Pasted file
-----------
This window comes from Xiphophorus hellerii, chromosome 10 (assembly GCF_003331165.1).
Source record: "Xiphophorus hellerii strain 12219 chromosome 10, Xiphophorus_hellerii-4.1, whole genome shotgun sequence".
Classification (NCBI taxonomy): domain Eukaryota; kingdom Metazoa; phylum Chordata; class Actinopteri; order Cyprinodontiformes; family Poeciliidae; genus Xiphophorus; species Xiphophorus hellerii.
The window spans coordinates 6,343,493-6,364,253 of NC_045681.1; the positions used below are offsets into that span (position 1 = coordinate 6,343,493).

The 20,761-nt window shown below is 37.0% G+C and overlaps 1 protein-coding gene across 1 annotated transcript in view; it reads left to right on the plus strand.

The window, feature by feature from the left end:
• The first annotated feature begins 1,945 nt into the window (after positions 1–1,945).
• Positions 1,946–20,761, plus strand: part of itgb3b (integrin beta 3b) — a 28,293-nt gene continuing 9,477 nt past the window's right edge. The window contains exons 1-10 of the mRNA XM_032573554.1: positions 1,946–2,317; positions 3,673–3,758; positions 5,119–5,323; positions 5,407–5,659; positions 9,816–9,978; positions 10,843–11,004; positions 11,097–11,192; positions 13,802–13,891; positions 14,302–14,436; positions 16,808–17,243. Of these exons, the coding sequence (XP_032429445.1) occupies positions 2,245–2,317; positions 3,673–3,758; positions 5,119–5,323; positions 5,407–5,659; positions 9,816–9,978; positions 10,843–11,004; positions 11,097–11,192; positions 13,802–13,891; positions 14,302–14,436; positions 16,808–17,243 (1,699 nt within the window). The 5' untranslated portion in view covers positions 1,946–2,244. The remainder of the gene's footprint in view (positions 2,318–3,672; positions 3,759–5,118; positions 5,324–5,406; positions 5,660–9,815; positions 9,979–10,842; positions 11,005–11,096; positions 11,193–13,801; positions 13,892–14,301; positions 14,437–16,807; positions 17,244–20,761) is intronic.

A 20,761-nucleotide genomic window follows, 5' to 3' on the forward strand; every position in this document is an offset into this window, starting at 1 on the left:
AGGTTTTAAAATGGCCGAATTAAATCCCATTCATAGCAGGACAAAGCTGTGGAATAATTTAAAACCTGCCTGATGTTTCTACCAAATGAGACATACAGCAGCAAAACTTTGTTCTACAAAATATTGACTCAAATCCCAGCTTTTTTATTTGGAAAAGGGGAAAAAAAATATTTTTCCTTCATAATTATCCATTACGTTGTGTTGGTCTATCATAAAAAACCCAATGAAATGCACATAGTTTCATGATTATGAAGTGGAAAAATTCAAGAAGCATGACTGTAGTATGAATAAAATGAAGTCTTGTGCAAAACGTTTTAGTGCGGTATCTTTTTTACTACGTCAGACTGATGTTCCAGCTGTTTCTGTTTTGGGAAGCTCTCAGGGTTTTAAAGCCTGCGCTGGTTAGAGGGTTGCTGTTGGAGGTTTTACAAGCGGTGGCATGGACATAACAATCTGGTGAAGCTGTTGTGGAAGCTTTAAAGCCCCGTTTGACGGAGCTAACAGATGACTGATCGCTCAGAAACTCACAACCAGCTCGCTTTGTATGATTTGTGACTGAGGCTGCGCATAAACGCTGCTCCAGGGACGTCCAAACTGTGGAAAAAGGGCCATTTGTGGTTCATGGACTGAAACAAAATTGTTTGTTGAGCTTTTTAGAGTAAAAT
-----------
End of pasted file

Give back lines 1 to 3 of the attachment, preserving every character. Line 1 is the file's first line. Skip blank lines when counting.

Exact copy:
This window comes from Xiphophorus hellerii, chromosome 10 (assembly GCF_003331165.1).
Source record: "Xiphophorus hellerii strain 12219 chromosome 10, Xiphophorus_hellerii-4.1, whole genome shotgun sequence".
Classification (NCBI taxonomy): domain Eukaryota; kingdom Metazoa; phylum Chordata; class Actinopteri; order Cyprinodontiformes; family Poeciliidae; genus Xiphophorus; species Xiphophorus hellerii.